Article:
A month or so ago – I can’t quite remember – I was reading a piece in one of the local kendo mags about someone who had, after many years of kendo practice, decided to quit. Of the many reasons he gave for this, one stood out: that there was no special ‘polishing of the character’ to be had through kendo practise. That is, through kendo there is no sort of ‘bettering’ of the person. This topic is actually something i’ve struggled with for a long time, so it made me (as occasional I do!) re-examine my rationale for doing kendo.

Being in the environment I am in, I have the chance to do kendo with a large variety of people across all experience levels. Of-course, there are many reasons why people do kendo, and thats cool, but it struck me during a couple of instances lately that my partner and I’s goal of doing kendo were mutually incompatible. In both instances the level of my partner was low/middle (around 3rd and 4th dan) and their kendo was – for want of a better word – random. Attacks came suddenly, without buildup, and at odd distances, and they attempted to block almost all of my strikes… including pulling their hands down to stop a (men-kaeshi) dou. They also enjoyed showboating strikes that they deemed good… as if their partner (me) didn’t exist. ‘Maybe, at that level, its to be expected?’ some may think (not me btw).

‘Ippon shobu onegaishimasu’ I said, admittedly trying to hurry up and put to bed what was for me a tiring and – dare I say it – boring experience. In both cases the people started attacking aggressively (and randomly)… not such a dreadful thing, so I remained cool and aimed to practise my debana or maybe kaeshi waza. One of the guys scuffed the left side of my men and then – much to my chagrin – chuckled when he saw that I ignored it and was prepared to fight on. The other spent all his time blocking any attempt for me to strike and – when he did try to attack – he found himself running into the point of my shinai. I finished one of the ippon by resorting to an overly flashy waza and then promptly going into sonkyo, and the other by letting the person hit me and say ‘thank you’ … both unfortunate and unsatisfactory results of keiko for me at least, if not all concerned.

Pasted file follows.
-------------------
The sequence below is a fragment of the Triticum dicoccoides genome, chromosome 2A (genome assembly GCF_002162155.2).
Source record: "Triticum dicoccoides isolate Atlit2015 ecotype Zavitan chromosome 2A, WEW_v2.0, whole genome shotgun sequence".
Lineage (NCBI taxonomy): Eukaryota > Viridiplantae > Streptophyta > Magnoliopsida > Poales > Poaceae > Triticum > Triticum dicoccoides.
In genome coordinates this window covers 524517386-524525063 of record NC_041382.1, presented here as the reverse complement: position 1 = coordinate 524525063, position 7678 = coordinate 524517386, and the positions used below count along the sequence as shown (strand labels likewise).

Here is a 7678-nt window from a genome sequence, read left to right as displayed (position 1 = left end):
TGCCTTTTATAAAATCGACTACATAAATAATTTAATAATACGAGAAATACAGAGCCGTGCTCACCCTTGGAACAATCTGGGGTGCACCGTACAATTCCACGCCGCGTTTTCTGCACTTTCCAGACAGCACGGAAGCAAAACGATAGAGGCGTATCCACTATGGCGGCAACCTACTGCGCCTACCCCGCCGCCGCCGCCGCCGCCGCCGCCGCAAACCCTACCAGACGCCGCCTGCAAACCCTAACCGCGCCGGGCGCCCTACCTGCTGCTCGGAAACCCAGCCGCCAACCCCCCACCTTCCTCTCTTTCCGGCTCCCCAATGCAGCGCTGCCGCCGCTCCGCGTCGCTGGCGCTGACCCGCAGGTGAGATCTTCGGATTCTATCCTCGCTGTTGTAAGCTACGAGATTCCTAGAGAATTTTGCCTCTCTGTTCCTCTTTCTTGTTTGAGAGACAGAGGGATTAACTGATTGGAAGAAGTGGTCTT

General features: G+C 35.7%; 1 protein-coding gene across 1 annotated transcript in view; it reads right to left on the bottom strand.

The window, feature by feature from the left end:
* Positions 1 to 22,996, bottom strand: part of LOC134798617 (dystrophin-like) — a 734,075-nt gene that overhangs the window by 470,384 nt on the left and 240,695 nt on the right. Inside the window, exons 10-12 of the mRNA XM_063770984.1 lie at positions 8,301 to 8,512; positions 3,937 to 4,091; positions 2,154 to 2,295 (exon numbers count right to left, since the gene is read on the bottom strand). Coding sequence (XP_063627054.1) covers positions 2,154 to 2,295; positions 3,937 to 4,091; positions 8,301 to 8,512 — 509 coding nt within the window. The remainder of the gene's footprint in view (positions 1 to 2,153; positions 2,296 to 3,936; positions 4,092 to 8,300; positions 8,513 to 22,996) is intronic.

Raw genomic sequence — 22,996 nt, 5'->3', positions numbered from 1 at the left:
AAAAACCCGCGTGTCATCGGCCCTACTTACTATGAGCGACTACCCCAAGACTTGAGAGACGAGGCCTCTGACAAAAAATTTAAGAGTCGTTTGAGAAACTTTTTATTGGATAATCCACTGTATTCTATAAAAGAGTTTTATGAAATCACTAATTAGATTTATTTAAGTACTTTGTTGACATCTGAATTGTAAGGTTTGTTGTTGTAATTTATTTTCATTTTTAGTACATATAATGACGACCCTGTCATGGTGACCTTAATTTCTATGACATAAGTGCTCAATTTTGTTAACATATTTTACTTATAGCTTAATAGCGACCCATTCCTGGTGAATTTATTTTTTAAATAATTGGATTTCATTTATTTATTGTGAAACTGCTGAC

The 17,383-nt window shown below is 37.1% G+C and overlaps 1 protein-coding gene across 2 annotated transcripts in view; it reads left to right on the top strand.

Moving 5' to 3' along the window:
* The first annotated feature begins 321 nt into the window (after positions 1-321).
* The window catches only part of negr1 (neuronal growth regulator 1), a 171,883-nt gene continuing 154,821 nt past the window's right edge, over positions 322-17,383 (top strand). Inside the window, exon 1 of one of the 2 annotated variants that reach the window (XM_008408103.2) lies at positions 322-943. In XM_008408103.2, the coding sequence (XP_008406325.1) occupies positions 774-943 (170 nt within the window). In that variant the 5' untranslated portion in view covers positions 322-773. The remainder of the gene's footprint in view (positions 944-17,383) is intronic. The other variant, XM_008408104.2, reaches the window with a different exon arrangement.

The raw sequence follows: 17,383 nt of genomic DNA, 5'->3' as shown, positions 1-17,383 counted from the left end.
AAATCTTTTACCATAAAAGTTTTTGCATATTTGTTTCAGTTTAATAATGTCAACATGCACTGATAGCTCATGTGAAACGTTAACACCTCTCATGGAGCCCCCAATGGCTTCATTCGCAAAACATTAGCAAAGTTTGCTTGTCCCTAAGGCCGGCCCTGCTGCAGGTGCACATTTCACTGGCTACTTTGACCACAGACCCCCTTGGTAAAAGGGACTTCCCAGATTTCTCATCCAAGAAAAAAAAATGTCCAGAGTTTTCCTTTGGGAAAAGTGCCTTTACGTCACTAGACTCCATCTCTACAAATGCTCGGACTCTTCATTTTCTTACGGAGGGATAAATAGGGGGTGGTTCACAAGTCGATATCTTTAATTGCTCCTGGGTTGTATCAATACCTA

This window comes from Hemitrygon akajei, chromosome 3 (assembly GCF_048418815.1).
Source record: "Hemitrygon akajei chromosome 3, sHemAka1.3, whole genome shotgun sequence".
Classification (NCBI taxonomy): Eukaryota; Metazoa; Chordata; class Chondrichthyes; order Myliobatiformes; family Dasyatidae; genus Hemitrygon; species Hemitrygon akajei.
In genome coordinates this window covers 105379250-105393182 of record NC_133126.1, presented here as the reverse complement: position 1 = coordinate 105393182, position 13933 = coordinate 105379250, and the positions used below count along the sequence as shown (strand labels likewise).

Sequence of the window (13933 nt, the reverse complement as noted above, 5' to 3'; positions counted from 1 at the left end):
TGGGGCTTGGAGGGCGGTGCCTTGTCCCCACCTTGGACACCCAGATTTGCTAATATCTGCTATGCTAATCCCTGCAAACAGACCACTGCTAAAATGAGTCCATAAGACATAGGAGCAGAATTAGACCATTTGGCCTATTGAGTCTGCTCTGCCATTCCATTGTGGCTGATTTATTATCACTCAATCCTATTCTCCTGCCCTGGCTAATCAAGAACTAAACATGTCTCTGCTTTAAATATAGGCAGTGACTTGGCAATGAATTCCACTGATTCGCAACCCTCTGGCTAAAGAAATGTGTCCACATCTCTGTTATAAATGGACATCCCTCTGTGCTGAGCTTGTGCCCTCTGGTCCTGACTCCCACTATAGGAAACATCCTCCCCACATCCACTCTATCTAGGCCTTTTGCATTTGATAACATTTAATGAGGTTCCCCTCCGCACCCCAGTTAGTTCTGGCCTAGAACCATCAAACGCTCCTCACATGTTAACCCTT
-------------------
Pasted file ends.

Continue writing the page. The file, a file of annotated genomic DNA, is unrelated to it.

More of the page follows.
The above are just 2 simple examples of keiko I’ve had with people whose purpose for practising kendo I can’t fathom. There is no polishing of technique, there is no respect, they show no understanding of when to strike… their kendo seems like a childs to me. Of course, I assume that 8dan sensei think like this about my kendo, but I do hope that I can recognise these actions in myself and can at least re-aim myself in the right direction if and when needed.

I’ve seen yet other people, of much higher level, acting in ways that have nothing to do with the concept of kendo, so much so that I couldn’t write a list if I wanted to. The worst include grooming of girls in the dojo for nefarious purposes (yes, you read that right), outward racism, and bitter political struggles in organisations that end up in the courts… all extremely selfish acts and nothing to do with the spirit of kendo.

Despite these examples, I do believe that there is a spiritual worth in practising kendo, and that if you subject your body to hard discipline it can help you mature into a more moral adult. The caveat of this is that it is not automatic… it has to be something you want, and you have to surround yourself with people that have, if not the exact same aim, then something similar. This may or may not be easy depending on your particular situation.

To go back to the person in the first paragraph: I’m not sure, but I suspect that he had an unfortunate experience or/and was not in the right environment to aim at what he was seeking. I know from personal experience that it sometimes hard to continue the daily routine of practise, sometimes because of personal issues, sometimes because the people around you don’t live up to your ideals, and sometimes because you yourself don’t live up to your own ideal (probably the hardest to overcome). Kendo should be demanding, both physically and mentally, and to ensure that you have a healthy, long term kendo career, its best to re-examine your reasons for subjecting yourself to such training. If you don’t bother, have only a short term goal, or have none, its only natural for you to quit when things because a little harder than usual. If you think about quitting perhaps its better to take a break, re-assess, pick a good teacher, and surround yourself with like-minded kenshi. Don’t give up!!

Recently some of my articles have been of a more rambling, personal type… and thus probably of dubious value to the general kendo community. Apologies!!!!

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By George

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16 replies on “Objective”

“Pick a good teacher, and surround yourself with like-minded kenshi. Don’t give up!!” Are the key words at least for me. Having had some issues lately which are similar as the experiences you just described. I just did that and I must concur that it’s a difference between day and night.
Oh well you’re not the only one who’s capable of rambling about.

This post hit the nail on the head for me! I’ve seen pretty much all of this (well, minus the “girl grooming” which sounds scary) and I have seen some of this in myself.